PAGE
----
The video from the side is where my main problem with my stride appeared. Again, my left foot strike is worse than my right foot strike, quite possibly because I was subconsciously changing my stride with my right foot due to my recent pain. With my left foot, you can see that the angle at which my heel first hits the ground is 14°. That’s too much. What that reveals is that my foot is probably too far forward and my leg is probably too straight when it hits. You can see that the angle of my bent knee is around 8°. It should be around 20°. A straighter leg causes a more jarring impact and also forces your knee to absorb that impact instead of your quads. (Oh, I’m also standing up too straight and don’t have much of a forward lean.)
My right side is better. My foot is at an 8° angle when my heel hits the treadmill which results in my knee having a much better (though still a little sub-par) angle of 15°. Again, I do not have enough of a forward lean, which is something I’ve heard since high school.
As we discussed my running mechanics, David also noted that my cadence was a little slow. The nebulous “they” say running cadence should be 180 steps per minute. David said his opinion was that the metric is a little restrictive. Apparently, that study was originally done on elite marathoners, and he noted that we are not all elite marathoners. Still, my cadence was 172 steps per minute which he thought was a little slow. So he suggested I try upping it to 178 steps per minute.
He had me hop on the treadmill to try it out. We set the pace back to 7.6 mph and he turned on a metronome at 178bpm and had me match it with my pace. Lo and behold, my over-exaggerated heel strike was fixed! Basically, when I sped up my cadence, I shortened my stride which caused my foot to strike closer to my body and which transformed me into a mid-foot striker. Magic! While it didn’t fix everything with my stride (my lack of a forward lean is just as prominent as ever), most of the more troublesome aspects looked much better.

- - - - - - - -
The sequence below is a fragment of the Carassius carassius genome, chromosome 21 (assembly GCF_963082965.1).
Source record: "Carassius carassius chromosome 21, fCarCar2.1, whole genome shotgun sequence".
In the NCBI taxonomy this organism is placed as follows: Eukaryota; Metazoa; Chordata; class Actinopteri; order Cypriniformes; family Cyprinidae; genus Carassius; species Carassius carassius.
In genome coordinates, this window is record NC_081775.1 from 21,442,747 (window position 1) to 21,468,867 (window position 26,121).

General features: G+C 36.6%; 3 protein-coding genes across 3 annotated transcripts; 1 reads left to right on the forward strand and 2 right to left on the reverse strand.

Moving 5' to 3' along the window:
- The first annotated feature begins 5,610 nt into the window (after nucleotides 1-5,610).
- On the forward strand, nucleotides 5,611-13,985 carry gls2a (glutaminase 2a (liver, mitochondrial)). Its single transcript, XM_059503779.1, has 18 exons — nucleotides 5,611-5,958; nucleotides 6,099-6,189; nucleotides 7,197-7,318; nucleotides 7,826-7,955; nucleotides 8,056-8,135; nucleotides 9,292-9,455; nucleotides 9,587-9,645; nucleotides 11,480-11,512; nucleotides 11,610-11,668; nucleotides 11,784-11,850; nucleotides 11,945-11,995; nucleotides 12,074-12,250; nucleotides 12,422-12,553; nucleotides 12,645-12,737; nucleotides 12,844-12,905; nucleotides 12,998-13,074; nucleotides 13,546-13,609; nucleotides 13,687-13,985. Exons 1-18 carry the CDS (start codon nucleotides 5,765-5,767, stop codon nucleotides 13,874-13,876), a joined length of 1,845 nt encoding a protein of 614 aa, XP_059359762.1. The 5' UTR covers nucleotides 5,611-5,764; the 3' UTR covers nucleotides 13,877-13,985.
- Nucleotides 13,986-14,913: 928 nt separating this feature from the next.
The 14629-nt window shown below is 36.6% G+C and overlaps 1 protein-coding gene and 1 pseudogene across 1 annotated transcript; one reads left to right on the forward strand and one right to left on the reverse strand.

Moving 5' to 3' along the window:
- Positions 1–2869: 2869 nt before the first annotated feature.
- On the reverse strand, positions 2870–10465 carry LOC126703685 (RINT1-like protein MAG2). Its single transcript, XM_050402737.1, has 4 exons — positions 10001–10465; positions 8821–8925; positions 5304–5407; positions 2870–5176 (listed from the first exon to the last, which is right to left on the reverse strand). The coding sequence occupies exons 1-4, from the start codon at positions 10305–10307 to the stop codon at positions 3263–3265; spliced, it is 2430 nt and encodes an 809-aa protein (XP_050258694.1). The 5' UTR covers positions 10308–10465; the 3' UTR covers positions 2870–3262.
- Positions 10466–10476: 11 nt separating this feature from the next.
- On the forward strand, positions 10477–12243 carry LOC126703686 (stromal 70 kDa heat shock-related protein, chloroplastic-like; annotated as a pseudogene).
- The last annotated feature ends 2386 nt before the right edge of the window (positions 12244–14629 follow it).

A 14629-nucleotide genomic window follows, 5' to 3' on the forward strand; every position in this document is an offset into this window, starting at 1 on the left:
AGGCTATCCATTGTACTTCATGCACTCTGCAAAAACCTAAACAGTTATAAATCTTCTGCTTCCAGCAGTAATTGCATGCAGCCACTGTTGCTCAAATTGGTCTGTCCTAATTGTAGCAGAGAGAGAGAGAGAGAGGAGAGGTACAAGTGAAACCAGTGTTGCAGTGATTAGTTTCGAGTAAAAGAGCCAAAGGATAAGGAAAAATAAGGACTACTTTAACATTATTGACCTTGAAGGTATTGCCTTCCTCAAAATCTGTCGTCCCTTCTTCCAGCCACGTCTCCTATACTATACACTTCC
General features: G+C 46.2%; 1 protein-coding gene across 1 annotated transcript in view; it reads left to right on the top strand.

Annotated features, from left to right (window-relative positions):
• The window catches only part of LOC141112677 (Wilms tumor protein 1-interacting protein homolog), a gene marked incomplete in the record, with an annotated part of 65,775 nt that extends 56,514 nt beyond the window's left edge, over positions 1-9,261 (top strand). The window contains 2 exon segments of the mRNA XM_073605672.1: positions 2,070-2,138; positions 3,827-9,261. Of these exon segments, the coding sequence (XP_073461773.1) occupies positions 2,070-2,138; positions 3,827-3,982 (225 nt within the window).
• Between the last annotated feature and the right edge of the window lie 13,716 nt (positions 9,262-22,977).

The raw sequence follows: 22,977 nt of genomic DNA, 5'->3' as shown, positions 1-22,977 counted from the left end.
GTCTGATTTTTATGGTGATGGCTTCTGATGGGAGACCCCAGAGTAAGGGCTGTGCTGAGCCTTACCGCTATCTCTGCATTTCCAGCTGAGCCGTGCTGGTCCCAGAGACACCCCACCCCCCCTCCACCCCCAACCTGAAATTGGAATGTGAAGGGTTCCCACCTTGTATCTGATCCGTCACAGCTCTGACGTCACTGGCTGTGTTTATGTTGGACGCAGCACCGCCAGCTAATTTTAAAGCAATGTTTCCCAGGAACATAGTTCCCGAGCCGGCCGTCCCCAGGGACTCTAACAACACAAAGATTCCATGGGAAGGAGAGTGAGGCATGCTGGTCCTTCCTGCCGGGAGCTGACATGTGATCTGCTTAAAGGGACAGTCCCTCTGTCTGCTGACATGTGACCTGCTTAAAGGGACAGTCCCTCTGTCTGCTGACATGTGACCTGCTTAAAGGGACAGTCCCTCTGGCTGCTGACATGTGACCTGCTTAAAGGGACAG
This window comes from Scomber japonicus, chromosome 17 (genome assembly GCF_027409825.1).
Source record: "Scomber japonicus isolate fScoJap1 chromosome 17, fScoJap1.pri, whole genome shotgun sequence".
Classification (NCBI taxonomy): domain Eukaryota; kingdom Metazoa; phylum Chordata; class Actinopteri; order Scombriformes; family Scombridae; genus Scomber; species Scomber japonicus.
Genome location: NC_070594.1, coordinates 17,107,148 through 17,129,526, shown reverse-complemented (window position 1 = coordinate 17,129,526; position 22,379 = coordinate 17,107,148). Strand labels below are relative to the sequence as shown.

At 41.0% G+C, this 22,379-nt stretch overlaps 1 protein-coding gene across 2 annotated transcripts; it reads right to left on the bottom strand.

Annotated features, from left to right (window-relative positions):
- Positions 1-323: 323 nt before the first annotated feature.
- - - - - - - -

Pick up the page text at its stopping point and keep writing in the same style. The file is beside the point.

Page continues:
So, with a little advice and some encouragement, he sent me out the door. I asked him when I should come in for more IT band help if this advice and my strength training didn’t clear it up, and he suggested I give it two weeks. If, after stretching, strength work, and form improvement, I was not seeing any improvement in two weeks, I should come back in. I still wanted to take that week of training very easy in regards to running. After the longer run the previous weekend, I felt my IT band could use a little rest. A couple of days later, I did a 15 minute run on the treadmill using a metronome. I could feel the difference in my stride, and my knee held up really well. I was feeling positive, like there was a light at the end of the injury tunnel.
Then, over the weekend, I went for a long bike ride. I didn’t feel my IT band at all during the ride, which isn’t surprising because I’ve never felt it on a bike, even at its worst. The next day, I headed out for a maybe-hour-long run with the intent of stopping early if I felt pain. Much to my surprise, even with a quicker tempo, I started feeling pain literally two minutes into the run. After five, I realized it was going to keep getting worse, so I just stopped and walked back home. I was at a loss after this. Since this was the worst pain I’d had in weeks, it made sense to suspect that my long bike ride had something to do with it (correlation is not causation, but it is cause for suspicion). However, since cycling didn’t seem to hurt, or even irritate, my IT band. My only guess (which could be completely wrong) is that my legs were fatigued enough on Sunday from my long ride the day before that it caused my form to disintegrate faster than usual. So, since I was told to wait two weeks anyway, I decided to avoid doing my runs on days after a long or hard bike ride.
Despite this last-ditch tactic, I get the feeling I’ll be calling up the physical therapist on Friday and scheduling an appointment for early next week.